The August inflation figures continue to show CPI inflation around zero. Goods inflation is -2%. There are continued downward effects due to reductions in petrol and diesel prices this month (-2.4p and -6.2p respectively). Clothes also went up less in August than last year –though that is partly an artefact of them falling less in the sales earlier this summer.
The reason we did not see negative CPI was mainly due to balancing effects of service inflation; up 2.3% on the year. In addition, furniture prices were higher this month, as were the costs of miscellaneous goods and services – both possibly a reflection of the housing market pick up since the election?
The gap between CPI and RPI
Despite the decline in CPI, RPI nudged higher this month to 1.1%. Indeed the gap between CPI and RPI has widened to its largest in over four years. The increase in the gap is mainly down the different weights used in RPI and CPI. RPI items are weighted by surveys of average people’s expenditure. CPI uses a value model which therefore puts more emphasis on the expenditure of the rich. Therefore this month, as clothes went up less than normal, this lowered CPI (as the rich spend more on clothes). Conversely the furniture price rises caused RPI to go up more due to the higher weights in that model.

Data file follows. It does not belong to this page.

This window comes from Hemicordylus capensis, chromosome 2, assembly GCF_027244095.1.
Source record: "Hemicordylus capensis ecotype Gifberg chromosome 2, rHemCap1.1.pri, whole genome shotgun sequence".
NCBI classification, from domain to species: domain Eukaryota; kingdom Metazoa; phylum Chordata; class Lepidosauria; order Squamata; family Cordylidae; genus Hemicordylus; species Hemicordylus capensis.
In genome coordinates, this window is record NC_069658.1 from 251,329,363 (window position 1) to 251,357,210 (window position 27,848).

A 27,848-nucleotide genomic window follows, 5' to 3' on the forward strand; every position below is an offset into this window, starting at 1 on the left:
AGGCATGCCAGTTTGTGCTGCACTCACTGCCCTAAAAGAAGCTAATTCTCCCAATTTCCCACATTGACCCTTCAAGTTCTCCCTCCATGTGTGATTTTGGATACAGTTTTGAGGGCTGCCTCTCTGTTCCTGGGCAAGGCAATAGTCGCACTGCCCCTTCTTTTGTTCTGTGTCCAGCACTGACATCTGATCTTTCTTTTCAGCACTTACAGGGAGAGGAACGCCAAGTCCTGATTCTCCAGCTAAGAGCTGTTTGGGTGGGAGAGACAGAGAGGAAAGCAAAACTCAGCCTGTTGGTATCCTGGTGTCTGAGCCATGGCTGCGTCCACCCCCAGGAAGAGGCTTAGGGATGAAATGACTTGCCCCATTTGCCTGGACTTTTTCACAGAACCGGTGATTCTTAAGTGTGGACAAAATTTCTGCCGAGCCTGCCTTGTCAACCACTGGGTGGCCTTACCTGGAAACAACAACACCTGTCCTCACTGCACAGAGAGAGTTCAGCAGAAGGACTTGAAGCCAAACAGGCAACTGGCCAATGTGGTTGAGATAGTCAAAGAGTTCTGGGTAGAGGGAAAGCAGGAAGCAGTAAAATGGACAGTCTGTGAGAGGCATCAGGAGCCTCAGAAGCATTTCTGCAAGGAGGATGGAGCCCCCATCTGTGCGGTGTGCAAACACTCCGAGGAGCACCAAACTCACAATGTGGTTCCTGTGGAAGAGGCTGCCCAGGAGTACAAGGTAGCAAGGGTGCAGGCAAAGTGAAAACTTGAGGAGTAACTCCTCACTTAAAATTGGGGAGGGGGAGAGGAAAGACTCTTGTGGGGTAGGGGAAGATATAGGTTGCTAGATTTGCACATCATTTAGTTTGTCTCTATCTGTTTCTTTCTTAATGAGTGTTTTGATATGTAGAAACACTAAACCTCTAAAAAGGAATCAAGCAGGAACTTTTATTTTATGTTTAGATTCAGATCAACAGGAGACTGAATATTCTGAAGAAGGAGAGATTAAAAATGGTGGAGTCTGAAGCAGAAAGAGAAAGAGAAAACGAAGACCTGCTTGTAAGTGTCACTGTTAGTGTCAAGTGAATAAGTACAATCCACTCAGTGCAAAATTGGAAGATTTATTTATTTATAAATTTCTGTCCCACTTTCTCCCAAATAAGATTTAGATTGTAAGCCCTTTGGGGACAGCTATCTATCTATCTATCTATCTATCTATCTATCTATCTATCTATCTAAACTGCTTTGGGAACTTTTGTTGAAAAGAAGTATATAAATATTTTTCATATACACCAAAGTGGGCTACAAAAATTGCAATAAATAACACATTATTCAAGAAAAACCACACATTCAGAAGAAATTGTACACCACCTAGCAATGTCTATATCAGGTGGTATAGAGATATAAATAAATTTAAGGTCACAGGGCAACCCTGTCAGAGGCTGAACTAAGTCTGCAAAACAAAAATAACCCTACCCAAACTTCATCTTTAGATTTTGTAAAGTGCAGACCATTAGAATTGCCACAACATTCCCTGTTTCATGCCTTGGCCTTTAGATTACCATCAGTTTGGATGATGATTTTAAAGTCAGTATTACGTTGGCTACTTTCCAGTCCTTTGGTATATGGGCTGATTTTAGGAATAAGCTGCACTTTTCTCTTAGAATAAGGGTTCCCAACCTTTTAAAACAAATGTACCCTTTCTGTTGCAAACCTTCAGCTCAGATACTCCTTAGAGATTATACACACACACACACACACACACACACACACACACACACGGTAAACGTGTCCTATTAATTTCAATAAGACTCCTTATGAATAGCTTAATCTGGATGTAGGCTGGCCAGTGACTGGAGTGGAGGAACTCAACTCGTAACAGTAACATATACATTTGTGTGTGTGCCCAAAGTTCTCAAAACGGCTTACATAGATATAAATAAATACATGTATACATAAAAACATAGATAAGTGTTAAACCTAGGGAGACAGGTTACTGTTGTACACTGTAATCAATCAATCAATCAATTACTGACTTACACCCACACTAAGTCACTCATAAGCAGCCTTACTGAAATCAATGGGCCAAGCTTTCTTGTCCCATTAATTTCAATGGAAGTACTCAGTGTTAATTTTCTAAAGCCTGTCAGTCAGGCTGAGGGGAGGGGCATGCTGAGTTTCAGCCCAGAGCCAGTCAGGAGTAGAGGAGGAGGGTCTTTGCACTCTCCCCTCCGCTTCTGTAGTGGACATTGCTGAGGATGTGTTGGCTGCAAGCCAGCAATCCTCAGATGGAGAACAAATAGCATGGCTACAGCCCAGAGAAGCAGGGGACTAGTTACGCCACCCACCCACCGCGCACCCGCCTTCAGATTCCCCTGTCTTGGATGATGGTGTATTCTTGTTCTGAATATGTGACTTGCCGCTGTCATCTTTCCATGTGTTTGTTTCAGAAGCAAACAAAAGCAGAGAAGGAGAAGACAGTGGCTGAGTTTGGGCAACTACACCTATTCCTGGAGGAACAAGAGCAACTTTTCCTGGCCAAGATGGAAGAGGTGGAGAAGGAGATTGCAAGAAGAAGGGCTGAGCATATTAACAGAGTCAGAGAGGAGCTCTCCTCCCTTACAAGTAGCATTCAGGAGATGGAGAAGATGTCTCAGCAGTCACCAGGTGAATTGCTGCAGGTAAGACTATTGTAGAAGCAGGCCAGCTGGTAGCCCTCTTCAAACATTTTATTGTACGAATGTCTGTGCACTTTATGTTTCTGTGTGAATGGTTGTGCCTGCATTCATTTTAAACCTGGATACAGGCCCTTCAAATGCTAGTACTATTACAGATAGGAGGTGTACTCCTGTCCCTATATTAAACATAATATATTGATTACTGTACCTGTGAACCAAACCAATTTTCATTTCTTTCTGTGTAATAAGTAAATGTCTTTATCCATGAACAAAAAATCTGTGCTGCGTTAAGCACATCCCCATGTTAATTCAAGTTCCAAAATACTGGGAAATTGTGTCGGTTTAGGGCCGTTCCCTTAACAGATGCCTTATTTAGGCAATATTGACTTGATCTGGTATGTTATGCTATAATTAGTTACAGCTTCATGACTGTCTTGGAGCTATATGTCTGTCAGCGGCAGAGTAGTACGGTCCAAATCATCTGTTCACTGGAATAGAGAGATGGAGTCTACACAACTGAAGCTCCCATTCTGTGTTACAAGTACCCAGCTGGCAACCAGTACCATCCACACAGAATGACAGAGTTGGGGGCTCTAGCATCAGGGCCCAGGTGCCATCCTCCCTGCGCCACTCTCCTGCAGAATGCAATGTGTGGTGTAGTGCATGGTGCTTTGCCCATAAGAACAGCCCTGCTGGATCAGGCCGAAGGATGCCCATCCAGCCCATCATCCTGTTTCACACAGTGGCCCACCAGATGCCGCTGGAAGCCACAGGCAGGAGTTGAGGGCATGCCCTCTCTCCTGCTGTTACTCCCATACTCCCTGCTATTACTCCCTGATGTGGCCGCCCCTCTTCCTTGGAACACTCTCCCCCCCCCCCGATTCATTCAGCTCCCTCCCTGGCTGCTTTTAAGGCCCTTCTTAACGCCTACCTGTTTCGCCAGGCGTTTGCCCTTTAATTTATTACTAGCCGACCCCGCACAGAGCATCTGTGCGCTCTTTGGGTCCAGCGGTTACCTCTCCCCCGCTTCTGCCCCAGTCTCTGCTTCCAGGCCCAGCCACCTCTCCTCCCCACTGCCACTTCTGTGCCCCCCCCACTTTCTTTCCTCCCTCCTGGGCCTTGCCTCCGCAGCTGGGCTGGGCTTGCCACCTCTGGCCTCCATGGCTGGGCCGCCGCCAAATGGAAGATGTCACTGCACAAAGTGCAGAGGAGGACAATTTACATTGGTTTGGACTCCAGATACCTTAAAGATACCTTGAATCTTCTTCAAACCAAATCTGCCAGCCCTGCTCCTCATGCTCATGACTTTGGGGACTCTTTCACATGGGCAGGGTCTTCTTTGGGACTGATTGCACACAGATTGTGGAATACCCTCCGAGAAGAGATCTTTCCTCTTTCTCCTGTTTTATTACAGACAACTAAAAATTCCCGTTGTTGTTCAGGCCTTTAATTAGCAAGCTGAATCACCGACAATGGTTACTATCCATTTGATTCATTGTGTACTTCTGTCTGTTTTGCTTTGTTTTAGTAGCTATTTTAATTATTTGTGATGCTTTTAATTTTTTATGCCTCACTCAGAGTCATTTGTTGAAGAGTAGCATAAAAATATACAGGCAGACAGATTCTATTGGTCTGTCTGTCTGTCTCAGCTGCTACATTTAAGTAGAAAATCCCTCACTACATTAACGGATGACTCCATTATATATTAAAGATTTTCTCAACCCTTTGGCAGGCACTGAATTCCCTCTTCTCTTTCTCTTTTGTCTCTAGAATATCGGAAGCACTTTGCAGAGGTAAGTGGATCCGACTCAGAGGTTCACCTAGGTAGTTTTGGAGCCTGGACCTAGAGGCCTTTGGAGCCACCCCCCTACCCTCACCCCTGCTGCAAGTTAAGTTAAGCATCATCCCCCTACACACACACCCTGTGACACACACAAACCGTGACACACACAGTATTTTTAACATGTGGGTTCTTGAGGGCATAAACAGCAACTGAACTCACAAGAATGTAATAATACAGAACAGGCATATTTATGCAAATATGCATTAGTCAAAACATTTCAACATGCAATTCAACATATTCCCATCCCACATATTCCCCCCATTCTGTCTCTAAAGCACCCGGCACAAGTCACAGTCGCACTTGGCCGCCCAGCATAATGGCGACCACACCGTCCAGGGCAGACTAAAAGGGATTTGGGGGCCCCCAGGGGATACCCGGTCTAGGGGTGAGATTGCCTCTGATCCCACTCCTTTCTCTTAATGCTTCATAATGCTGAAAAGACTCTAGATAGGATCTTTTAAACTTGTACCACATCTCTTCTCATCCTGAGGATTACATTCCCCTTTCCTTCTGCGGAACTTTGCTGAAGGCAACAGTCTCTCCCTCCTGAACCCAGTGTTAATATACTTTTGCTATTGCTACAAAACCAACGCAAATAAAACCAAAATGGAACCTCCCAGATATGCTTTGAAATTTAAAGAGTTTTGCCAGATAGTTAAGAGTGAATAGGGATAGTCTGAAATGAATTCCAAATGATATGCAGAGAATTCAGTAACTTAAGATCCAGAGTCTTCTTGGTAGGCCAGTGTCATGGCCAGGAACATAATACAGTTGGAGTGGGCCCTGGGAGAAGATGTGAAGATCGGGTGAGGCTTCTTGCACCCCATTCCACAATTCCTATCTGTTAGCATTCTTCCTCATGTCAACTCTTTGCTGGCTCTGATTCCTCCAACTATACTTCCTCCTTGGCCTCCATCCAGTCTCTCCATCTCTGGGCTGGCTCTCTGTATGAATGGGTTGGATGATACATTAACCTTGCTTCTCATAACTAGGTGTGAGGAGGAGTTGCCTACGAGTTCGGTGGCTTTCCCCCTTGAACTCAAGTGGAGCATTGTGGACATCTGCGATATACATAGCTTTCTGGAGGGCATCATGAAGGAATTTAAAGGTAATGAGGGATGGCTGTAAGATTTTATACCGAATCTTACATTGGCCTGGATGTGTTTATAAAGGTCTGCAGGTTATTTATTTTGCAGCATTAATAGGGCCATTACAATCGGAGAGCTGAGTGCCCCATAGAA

More broadly though, the big difference between RPI and CPI is mainly driven by the inclusion of housing in RPI – house inflation is 9% according the Halifax. In addition, CPI uses a statistic averaging method that also causes the inflation rate to appear lower – see discussion about geometric means here.
Outlook for inflation
Next month’s CPI will more than likely be negative – possibly as low as -0.2%. This is due to the continued decline in petrol prices and the British Gas’s recent decision to reduce their prices by 5%. Add to that the continued strength of the pound has had a marked impact on producer prices. Producer input prices are down nearly 14% and their costs of products produced down -1.8% and these will continue to feed through to the costs of goods in the coming months.
That said, this deflation is going to be a temporary blip. We are probably going to see price indices rise significantly in the end of the year. This is because the declines in petrol prices and food prices which peaked in January 2015 will fall out of the equation. Average wage growth of 2.8% may also start to bear down on prices. Therefore it is most likely that CPI will be above 1% in January 2016 and RPI above 2%. They will probably continue to rise towards target by the end of 2016, but this may well be tempered by a continued strength of sterling – especially if rates do finally rise.
The full ONS stats can be found here.